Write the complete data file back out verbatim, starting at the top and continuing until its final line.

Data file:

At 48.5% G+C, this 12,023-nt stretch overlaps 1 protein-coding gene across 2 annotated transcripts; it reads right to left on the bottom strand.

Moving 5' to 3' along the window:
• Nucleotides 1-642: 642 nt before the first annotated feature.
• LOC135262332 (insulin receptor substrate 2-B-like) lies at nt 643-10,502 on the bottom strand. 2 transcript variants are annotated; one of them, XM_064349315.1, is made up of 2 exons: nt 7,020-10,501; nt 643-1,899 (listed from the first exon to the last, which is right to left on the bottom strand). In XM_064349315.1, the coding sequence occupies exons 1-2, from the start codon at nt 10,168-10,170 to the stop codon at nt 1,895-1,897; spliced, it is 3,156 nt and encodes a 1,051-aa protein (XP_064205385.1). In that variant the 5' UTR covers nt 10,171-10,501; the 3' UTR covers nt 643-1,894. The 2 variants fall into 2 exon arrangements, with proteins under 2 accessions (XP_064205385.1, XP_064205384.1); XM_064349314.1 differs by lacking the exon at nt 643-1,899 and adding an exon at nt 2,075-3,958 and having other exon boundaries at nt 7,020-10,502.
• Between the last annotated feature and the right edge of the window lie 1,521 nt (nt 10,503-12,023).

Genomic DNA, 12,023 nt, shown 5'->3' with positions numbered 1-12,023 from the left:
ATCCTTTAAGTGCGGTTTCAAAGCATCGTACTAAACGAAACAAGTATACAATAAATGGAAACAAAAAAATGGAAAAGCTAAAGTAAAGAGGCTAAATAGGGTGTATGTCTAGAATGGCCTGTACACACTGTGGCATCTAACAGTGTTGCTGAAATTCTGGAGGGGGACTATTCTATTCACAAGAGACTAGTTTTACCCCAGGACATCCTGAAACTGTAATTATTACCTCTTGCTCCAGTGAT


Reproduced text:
At 48.5% G+C, this 12,023-nt stretch overlaps 1 protein-coding gene across 2 annotated transcripts; it reads right to left on the bottom strand.

Moving 5' to 3' along the window:
• Nucleotides 1-642: 642 nt before the first annotated feature.
• LOC135262332 (insulin receptor substrate 2-B-like) lies at nt 643-10,502 on the bottom strand. 2 transcript variants are annotated; one of them, XM_064349315.1, is made up of 2 exons: nt 7,020-10,501; nt 643-1,899 (listed from the first exon to the last, which is right to left on the bottom strand). In XM_064349315.1, the coding sequence occupies exons 1-2, from the start codon at nt 10,168-10,170 to the stop codon at nt 1,895-1,897; spliced, it is 3,156 nt and encodes a 1,051-aa protein (XP_064205385.1). In that variant the 5' UTR covers nt 10,171-10,501; the 3' UTR covers nt 643-1,894. The 2 variants fall into 2 exon arrangements, with proteins under 2 accessions (XP_064205385.1, XP_064205384.1); XM_064349314.1 differs by lacking the exon at nt 643-1,899 and adding an exon at nt 2,075-3,958 and having other exon boundaries at nt 7,020-10,502.
• Between the last annotated feature and the right edge of the window lie 1,521 nt (nt 10,503-12,023).

Genomic DNA, 12,023 nt, shown 5'->3' with positions numbered 1-12,023 from the left:
ATCCTTTAAGTGCGGTTTCAAAGCATCGTACTAAACGAAACAAGTATACAATAAATGGAAACAAAAAAATGGAAAAGCTAAAGTAAAGAGGCTAAATAGGGTGTATGTCTAGAATGGCCTGTACACACTGTGGCATCTAACAGTGTTGCTGAAATTCTGGAGGGGGACTATTCTATTCACAAGAGACTAGTTTTACCCCAGGACATCCTGAAACTGTAATTATTACCTCTTGCTCCAGTGAT